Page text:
A warm welcome
It has been so encouraging to see, following the death of our beloved Queen, people finding comfort and solace in our church buildings and within our liturgies. The ability to say a prayer, light a candle or remember a loved one are enabled by our open doors and warm welcomes.
I have met a number of people these last few weeks who have particularly commented on the welcome they have received within our churches. Such was the welcome that they decided to stay, became involved and grew in faith as a result. That is wonderful testimony to God in action, as we look out for the stranger and the searcher with the eyes of Christ and share with them the joy, love, hope and hospitality of the Gospel.
November is traditionally the month for remembrance, so the continued desire for individuals, perhaps with delayed grief following the Covid years, to find expression in Christian ritual within our churches will continue. Yet Christ’s command to love extends far beyond those who come into our buildings, and includes looking outwards providing for those in need, by sharing what we have, and welcoming in the least, the last and the lost.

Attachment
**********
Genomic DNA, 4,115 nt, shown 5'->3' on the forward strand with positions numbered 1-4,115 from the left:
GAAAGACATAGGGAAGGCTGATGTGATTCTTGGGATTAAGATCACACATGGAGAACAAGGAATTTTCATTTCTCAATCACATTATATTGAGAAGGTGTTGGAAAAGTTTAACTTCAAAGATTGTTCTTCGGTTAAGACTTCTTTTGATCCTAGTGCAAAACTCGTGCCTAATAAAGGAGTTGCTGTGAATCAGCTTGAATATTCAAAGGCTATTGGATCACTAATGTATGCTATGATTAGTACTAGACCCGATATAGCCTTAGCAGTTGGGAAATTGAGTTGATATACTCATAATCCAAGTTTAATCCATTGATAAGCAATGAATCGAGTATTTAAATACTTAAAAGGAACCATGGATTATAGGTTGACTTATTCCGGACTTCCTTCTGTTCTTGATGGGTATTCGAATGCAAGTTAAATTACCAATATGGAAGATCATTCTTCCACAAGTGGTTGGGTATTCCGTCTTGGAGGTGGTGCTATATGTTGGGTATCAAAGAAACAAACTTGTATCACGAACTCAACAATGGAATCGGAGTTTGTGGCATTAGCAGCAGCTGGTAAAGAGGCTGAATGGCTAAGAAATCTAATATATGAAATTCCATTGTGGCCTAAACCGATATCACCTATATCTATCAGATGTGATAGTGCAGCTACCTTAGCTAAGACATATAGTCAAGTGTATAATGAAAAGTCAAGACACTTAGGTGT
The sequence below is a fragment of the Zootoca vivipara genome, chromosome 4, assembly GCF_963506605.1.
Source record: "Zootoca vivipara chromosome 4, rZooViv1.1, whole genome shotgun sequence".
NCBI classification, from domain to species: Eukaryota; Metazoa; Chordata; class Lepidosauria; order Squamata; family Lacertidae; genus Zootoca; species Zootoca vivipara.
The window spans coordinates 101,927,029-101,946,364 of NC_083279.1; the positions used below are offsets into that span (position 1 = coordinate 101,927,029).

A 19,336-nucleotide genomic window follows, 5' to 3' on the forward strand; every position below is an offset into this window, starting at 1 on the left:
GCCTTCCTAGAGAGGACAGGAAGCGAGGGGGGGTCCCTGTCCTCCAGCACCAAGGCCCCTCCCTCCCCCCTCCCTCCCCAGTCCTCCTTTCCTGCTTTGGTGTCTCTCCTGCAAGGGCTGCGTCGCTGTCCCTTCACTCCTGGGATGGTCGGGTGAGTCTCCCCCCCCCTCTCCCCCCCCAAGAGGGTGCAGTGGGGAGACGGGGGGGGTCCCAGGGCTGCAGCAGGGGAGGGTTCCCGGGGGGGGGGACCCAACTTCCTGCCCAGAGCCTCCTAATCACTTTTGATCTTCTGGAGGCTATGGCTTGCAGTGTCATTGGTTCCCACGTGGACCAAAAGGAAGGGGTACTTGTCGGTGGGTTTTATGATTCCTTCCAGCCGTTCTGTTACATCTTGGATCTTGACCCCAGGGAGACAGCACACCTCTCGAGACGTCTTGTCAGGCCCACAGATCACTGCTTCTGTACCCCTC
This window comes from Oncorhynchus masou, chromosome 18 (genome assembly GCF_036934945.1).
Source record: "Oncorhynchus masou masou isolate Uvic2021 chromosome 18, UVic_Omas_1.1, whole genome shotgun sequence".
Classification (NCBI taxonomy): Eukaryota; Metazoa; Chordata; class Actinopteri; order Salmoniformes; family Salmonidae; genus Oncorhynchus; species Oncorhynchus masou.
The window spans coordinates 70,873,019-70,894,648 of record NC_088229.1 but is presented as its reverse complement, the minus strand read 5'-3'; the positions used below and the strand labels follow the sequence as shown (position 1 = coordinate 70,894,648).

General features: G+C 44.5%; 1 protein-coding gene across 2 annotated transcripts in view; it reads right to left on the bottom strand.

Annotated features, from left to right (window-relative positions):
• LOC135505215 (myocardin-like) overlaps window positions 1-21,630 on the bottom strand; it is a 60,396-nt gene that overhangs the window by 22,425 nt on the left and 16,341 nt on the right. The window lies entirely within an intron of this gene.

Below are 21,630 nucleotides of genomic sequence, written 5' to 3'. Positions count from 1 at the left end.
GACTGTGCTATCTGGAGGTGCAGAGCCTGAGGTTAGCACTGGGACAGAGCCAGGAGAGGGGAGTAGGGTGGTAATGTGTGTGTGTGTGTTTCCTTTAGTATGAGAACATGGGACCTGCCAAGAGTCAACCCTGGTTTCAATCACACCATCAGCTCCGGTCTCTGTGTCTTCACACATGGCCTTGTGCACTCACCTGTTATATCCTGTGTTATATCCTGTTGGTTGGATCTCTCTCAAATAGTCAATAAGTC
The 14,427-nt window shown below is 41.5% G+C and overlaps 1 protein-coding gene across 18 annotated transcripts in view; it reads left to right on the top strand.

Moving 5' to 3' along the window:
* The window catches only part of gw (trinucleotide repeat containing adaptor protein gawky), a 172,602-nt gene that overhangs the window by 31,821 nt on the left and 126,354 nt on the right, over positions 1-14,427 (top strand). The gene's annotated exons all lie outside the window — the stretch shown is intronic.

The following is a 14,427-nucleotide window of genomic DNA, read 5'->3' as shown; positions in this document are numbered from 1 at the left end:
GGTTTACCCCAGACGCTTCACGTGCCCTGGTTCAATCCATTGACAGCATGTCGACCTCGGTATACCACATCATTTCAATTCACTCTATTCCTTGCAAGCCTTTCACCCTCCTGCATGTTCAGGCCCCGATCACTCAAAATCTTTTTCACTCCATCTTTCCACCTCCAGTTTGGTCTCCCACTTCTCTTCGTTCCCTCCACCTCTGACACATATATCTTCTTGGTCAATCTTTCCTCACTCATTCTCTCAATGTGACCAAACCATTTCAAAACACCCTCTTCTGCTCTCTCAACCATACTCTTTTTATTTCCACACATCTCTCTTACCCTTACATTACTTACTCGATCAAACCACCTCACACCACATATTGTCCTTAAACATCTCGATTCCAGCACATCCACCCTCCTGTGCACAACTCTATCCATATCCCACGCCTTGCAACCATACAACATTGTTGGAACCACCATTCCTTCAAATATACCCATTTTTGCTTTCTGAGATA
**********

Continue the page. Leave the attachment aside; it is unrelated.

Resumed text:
This winter the Warm Spaces initiative invites us to partner with others in our town and villages to offer a welcome place for all those desiring shelter, warmth, and company. It may be that we support an initiative in our local village hall or library, or it may mean we invite others to help us provide that space in our churches buildings which are already being heated for worship.
As Thomas Long writes in his book ‘Beyond the Worship Wars “We show hospitality to strangers not merely because they need it, but because we need it, too. The stranger at the door is the living symbol and memory that we are all strangers here. This is not our house, our table, our food, our lodging; this is God's house, table, food, and lodging. By God’s grace we are all welcome.’